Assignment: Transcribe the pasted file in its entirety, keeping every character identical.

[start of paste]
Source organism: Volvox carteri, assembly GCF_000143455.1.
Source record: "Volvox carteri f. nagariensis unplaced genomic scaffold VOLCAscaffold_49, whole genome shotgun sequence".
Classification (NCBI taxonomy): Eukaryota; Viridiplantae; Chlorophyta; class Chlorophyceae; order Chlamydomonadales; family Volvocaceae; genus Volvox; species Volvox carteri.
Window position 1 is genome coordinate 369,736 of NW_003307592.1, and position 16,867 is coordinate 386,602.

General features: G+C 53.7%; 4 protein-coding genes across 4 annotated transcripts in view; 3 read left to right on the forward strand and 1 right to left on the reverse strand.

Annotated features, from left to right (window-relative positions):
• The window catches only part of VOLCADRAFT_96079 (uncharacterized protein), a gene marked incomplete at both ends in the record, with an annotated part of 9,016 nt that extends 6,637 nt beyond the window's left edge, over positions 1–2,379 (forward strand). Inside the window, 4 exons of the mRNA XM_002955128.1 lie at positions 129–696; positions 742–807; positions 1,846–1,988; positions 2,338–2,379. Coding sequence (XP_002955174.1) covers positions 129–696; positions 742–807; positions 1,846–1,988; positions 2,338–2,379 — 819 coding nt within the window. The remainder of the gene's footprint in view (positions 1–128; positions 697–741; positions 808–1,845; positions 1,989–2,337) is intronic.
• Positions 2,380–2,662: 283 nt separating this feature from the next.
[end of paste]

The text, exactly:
Source organism: Volvox carteri, assembly GCF_000143455.1.
Source record: "Volvox carteri f. nagariensis unplaced genomic scaffold VOLCAscaffold_49, whole genome shotgun sequence".
Classification (NCBI taxonomy): Eukaryota; Viridiplantae; Chlorophyta; class Chlorophyceae; order Chlamydomonadales; family Volvocaceae; genus Volvox; species Volvox carteri.
Window position 1 is genome coordinate 369,736 of NW_003307592.1, and position 16,867 is coordinate 386,602.

General features: G+C 53.7%; 4 protein-coding genes across 4 annotated transcripts in view; 3 read left to right on the forward strand and 1 right to left on the reverse strand.

Annotated features, from left to right (window-relative positions):
• The window catches only part of VOLCADRAFT_96079 (uncharacterized protein), a gene marked incomplete at both ends in the record, with an annotated part of 9,016 nt that extends 6,637 nt beyond the window's left edge, over positions 1–2,379 (forward strand). Inside the window, 4 exons of the mRNA XM_002955128.1 lie at positions 129–696; positions 742–807; positions 1,846–1,988; positions 2,338–2,379. Coding sequence (XP_002955174.1) covers positions 129–696; positions 742–807; positions 1,846–1,988; positions 2,338–2,379 — 819 coding nt within the window. The remainder of the gene's footprint in view (positions 1–128; positions 697–741; positions 808–1,845; positions 1,989–2,337) is intronic.
• Positions 2,380–2,662: 283 nt separating this feature from the next.